That is an EXCELLENT (and horse related) point.

AppJumpr08
Jan. 22, 2010, 11:25 AM
First, according to the police report, the victim to police he had conversations with Darren in which Darren (excuse the caps, it's a copy and paste) "TOLD HIM THAT HE WAS, IN FACT, HIV POSITIVE AND HAS BEEN FOR SEVERAL YEARS, BUT DID NOT TELL THE VICTIM BECAUSE HE DID NOT FEEL HE COULD TRUST THE VICTIM AND FELT THE VICTIM WOULD RUIN HIS REPUTATION."


Wow. Just wow. This is even more self centered than I ever thought even Darren could be.

How terribly sad :no::no::no:

WW_Queen
Jan. 22, 2010, 11:31 AM
Well he's been in jail since Wednesday, according to this [alleged] police report. http://eventingnation.com/home/2010/01/darren-chiacchia-case-official-marion-co-sheriffs-police-report-part-1.html

Seems to me like now that he is under arrest, it will be up to the legal system to determine guilt.

Bogie
Jan. 22, 2010, 11:41 AM
Ah yes, he kept his medical condition to himself because he didn't trust his partner to keep it quiet.

Look how well it worked.:no:

Good point about the medical armbands.

Yes, it was apparently a consensual sexual relationship and it underscores the fact that everyone MUST look out for their own best interests and protect their own health.

goobs
Jan. 22, 2010, 11:45 AM
Who is posting on his facebook page then? His last post was that all the horses looked great for the upcoming sale. I heard he posted bail.

NeverTime
Jan. 22, 2010, 11:55 AM
I am wondering how many people are truthful on their medical armbands in lieu of Darren's alleged claim that revealing that he has HIV would damage his reputation? If he is saying that he does not find his partner trustworthy to tell him he has HIV - then this leads me to believe he may not reveal this important medical information on his armband. This leads me to speculate how many others there are who are not truthful on the armbands due to the perceived stigma of having an STD or being a hep carrier, etc. It is hard to say that ONLY trained medics will touch/handle an injured rider with protective gloves. Plus who really reads the armbands unless it's the medics anyway? All issues to ponder.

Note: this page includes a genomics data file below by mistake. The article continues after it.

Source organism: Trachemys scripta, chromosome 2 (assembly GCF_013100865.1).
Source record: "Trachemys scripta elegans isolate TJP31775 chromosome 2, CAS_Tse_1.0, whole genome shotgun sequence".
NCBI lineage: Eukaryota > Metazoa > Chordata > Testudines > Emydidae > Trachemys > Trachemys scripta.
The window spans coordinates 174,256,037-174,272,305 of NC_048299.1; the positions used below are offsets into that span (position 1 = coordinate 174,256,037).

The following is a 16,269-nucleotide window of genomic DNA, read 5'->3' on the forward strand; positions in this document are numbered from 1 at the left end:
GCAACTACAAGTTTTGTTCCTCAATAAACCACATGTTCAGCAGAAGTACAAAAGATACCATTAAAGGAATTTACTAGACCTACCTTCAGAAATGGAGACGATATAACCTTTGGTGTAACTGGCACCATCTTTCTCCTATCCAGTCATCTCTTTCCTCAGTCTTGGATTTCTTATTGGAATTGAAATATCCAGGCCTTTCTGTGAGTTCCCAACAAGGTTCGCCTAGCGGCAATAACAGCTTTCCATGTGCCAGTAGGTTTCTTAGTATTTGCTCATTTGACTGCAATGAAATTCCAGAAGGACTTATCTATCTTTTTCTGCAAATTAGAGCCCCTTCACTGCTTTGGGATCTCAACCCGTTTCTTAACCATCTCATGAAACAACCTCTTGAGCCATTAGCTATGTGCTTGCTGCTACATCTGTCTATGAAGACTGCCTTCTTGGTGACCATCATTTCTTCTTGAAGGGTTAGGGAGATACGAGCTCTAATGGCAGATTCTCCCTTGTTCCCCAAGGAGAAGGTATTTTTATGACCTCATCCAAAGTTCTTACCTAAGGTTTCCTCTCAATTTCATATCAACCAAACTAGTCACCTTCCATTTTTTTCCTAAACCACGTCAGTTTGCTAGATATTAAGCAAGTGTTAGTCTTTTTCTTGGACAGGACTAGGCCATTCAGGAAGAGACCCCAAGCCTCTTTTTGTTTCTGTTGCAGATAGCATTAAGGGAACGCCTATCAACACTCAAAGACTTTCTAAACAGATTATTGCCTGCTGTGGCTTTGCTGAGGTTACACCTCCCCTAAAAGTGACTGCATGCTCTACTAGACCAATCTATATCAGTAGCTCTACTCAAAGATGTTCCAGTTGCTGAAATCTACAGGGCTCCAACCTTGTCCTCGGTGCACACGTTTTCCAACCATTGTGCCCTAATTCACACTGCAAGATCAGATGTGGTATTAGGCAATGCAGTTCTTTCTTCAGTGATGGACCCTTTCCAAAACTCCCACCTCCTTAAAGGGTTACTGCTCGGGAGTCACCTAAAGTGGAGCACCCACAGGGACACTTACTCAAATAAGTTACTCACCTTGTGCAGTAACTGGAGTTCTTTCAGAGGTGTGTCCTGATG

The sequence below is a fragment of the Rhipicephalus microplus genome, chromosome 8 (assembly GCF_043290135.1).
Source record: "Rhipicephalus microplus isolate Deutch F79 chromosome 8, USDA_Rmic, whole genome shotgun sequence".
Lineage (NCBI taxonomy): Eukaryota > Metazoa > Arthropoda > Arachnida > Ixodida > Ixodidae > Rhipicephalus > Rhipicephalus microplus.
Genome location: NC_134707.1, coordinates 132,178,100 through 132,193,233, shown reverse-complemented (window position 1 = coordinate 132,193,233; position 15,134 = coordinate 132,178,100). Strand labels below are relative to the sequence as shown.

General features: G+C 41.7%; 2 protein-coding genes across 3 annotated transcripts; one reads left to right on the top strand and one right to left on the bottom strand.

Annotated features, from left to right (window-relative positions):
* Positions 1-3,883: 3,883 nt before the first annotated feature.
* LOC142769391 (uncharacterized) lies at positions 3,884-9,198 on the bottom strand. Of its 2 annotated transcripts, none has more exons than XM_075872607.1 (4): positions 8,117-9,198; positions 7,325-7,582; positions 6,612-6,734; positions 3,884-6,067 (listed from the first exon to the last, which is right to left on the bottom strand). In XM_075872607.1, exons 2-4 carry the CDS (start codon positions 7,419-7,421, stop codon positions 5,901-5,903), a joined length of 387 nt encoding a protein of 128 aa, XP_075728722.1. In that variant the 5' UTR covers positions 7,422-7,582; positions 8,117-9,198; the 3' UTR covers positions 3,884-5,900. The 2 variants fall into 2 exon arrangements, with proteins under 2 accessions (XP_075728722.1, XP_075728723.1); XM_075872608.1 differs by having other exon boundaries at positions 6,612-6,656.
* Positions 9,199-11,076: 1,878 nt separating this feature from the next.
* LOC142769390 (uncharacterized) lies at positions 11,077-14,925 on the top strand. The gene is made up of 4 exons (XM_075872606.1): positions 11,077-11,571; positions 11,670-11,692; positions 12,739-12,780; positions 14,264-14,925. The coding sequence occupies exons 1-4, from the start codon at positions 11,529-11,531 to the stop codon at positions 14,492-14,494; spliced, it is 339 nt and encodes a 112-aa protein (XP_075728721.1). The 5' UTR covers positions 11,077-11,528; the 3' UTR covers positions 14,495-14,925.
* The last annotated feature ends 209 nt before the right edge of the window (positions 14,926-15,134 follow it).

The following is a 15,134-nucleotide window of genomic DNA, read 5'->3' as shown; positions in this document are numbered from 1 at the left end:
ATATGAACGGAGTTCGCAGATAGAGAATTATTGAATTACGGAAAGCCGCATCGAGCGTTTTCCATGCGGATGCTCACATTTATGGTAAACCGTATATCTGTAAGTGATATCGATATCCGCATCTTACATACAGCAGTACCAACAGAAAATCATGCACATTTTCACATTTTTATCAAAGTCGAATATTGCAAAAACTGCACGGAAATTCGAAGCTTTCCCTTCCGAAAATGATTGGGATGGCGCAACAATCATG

This is an interesting question. I don't know the laws, but I can't imagine a person could be required to list their HIV status on any document other than a confidential medical record. Armbands are NOT confidential -- not only would a medic see them, but they get photocopied and kept by the secretary at any FEI competition you attend, they float around your tack trunk, etc.

This day in age, unless you grew up under a rock, everyone should know not to touch other people's bodily fluids without protective gear. You don't need to be a trained medic to have that common knowledge and common sense.

I wouldn't feel comfortable requiring people to list something like HIV status on a public document.

MHM
Jan. 22, 2010, 12:05 PM
This day in age, unless you grew up under a rock, everyone should know not to touch other people's bodily fluids without protective gear. You don't need to be a trained medic to have that common knowledge and common sense.

This is absolutely true, but how many people would think of that in the heat of the moment, if they happened to be the person closest to the jump after a bad fall? Or first on the scene of a car accident?

Very sad situation, for sure.

JER
Jan. 22, 2010, 12:06 PM
This day in age, unless you grew up under a rock, everyone should know not to touch other people's bodily fluids without protective gear. You don't need to be a trained medic to have that common knowledge and common sense.

And you would not believe the lapses in basic body substance isolation procedures that I've seen in the medical profession in the south (specifically, TN/GA/KY). RNs sticking patients w/o gloves, phlebotomists tearing the fingertips off their gloves when drawing blood.

I have also been told, when handling patients at a clinic, that gloves 'scare' patients and therefore I should not use them for ordinary screening procedures.

It works both ways -- if a medical person has been touching a large number of patients in a clinic, do you want their bare hands on you next?

(In CA, you did BSI always. Or else.)

NeverTime
Jan. 22, 2010, 12:07 PM
And in the heat of the moment, would you first look at the medical armband or would you start providing care?
Would you move a person with unknown injuries so you could open and read the armband? For a multitude of reasons, I don't think armbands are the solution here.

Janet
Jan. 22, 2010, 12:10 PM